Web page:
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Special Communication
May 4, 2005

The Research on Adverse Drug Events and Reports (RADAR) Project

Author Affiliations

Author Affiliations: Jesse Brown VA Medical Center/Mid-West Center for Health Services and Policy Research, Chicago, Ill (Drs Bennett and Parada); Divisions of Hematology/Oncology (Ms Lyons, Drs Bennett, Carson, Evens, Kuzel, and Tallman), Division of Cardiology (Dr Davidson), Department of Emergency Medicine (Dr Yarnold), Division of General Internal Medicine (Dr Belknap), Division of Geriatric Medicine (Dr McKoy), Department of Dermatology (Dr West), Robert H. Lurie Comprehensive Cancer Center, Northwestern University Feinberg School of Medicine, Chicago, Ill (Drs Bennett, Carson, Evens, Kuzel, Tallman); Department of Pharmacy, Northwestern Memorial Hospital, Chicago, Ill (Mr Trifilio); Institute for Health Services Research and Policy Studies at Northwestern University, Evanston, Ill (Drs Carson and Bennett); Center for Pharmacoeconomic Research, College of Pharmacy, University of Illinois at Chicago, Chicago (Dr Schumock); San Antonio VA and the Department of Medicine at the University of Texas at San Antonio, San Antonio (Dr Feldman); VA Cooperative Studies Program Clinical Research Pharmacy Coordinating Center, University of New Mexico, Albuquerque (Dr Raisch); University of Utah School of Medicine and the Salt Lake City VA, Salt Lake City (Drs Nebeker and Samore); Departments of Medicine and Oncology, McGill University, Montreal, Canada (Dr Cournoyer); Stanley Scott Cancer Center and the Divisions of Hematology/Oncology of the Louisiana State University School of Medicine, New Orleans (Dr Sartor).

JAMA. 2005;293(17):2131-2140. doi:10.1001/jama.293.17.2131

Context In 1998, a multidisciplinary team of investigators initiated RADAR (Research on Adverse Drug events And Reports), a clinically based postmarketing surveillance program that systematically investigates and disseminates information describing serious and previously unrecognized adverse drug and device reactions (ADRs).

Objective To describe the structure, operations, and preliminary findings from the RADAR project and related dissemination efforts by pharmaceutical suppliers and the US Food and Drug Administration (FDA).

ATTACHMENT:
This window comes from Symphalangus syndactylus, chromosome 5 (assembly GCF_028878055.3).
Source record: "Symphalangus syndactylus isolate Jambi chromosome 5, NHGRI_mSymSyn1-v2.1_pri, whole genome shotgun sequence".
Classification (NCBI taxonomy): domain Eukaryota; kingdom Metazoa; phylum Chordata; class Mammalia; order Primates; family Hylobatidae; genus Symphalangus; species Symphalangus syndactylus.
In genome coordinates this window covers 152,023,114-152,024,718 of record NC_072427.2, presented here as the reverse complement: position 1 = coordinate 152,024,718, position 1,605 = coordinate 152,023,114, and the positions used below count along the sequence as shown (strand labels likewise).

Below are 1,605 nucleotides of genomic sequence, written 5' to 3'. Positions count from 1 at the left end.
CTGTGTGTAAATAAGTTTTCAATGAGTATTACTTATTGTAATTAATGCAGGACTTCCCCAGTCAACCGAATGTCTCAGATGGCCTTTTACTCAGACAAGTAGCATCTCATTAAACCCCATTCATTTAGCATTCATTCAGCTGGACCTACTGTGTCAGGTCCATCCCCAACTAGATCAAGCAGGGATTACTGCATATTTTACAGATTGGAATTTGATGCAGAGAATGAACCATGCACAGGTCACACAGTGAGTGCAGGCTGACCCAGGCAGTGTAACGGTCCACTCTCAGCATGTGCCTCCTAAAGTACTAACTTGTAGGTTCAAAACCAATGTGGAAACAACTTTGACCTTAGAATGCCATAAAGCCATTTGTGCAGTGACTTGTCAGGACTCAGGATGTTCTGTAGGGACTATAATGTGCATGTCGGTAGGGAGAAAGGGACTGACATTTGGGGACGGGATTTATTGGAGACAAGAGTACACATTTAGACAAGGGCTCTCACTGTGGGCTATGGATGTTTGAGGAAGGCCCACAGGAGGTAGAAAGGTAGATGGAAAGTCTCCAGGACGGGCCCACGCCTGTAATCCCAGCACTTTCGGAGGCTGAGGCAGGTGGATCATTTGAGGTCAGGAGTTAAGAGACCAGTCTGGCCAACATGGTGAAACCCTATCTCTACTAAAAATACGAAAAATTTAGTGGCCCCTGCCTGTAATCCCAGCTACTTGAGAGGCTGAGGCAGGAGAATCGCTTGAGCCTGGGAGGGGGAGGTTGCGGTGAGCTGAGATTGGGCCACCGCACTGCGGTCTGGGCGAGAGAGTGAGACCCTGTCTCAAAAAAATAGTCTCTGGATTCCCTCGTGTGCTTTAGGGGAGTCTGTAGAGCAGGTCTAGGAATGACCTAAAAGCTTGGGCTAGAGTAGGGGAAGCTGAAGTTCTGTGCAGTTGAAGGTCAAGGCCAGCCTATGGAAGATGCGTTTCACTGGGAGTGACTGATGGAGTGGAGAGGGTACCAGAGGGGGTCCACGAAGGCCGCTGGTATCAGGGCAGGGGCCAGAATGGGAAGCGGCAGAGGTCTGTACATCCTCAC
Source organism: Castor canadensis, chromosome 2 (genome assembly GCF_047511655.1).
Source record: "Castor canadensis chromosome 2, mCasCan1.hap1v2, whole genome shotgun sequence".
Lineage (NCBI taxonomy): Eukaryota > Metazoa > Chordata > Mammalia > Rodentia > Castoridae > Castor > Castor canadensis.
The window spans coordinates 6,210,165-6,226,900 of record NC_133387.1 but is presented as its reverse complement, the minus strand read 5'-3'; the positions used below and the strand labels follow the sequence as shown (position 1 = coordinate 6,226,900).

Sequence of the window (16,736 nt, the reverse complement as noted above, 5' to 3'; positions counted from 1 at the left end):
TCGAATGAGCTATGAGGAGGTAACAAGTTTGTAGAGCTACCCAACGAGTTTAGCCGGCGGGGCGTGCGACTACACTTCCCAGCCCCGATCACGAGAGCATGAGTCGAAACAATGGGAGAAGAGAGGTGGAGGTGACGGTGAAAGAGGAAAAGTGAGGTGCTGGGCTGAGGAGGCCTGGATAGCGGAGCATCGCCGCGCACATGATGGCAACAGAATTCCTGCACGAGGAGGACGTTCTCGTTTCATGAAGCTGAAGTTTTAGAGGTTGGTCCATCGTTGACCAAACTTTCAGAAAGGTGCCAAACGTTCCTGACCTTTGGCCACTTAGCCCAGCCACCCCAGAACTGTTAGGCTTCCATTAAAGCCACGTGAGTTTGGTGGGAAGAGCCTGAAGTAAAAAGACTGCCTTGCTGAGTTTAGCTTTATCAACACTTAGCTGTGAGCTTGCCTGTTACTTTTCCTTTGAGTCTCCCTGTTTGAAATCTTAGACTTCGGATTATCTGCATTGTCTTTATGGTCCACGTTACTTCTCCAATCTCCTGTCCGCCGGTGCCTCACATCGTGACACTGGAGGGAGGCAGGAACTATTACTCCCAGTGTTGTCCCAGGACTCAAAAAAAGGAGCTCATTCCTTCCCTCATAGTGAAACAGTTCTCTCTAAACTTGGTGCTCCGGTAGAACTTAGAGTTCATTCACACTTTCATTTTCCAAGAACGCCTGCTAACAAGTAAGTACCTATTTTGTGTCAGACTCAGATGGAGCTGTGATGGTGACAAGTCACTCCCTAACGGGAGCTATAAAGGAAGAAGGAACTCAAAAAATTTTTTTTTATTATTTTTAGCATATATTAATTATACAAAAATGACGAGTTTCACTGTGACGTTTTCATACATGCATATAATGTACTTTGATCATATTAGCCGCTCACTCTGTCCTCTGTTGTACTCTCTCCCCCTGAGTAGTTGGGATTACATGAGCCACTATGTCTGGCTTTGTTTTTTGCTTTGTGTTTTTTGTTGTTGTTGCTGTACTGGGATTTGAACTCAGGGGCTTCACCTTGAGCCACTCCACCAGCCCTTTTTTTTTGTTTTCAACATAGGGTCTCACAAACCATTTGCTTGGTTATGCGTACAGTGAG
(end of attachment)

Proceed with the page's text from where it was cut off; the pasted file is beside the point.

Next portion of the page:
Design After identifying a serious and unexpected clinical event suitable for further investigation, RADAR collaborators postulated clinical hypotheses and derived case series and incidence estimates from physician queries, published and unpublished clinical trials, published case reports, FDA databases, and manufacturer sales figures.

Results RADAR investigators identified 16 types of serious ADRs among 1699 patients, of whom 169 (10%) died as a result of the reaction. Initial cases were identified by 7 RADAR investigators, 4 collaborating physicians, 2 attorneys, and by reviewing 3 published reports. Additional sources included queries of occupational health programs and medical directors of interventional cardiology laboratories (3 types of ADRs), published manuscripts and clinical trials (11 types of ADRs), review of medical records at a RADAR site (2 types of ADRs), unpublished clinical trial reports (3 types of ADRs), and reports from attorneys, family members, or patients (4 types of ADRs). Incidence estimates, ranging from 0.4% to 33%, were derived from 5 clinical trial reports, 2 physician queries, and 2 observational databases. Laboratory support for hypotheses included identification of 3 neutralizing antibodies and 3 histopathological findings. ADR reports were disseminated as 8 revised package inserts, 7 “dear doctor” letters, and 9 peer-reviewed articles.

Conclusion A new, clinically based, hypothesis-driven approach to postmarketing surveillance may supplement existing regulatory surveillance systems and improve patient safety.

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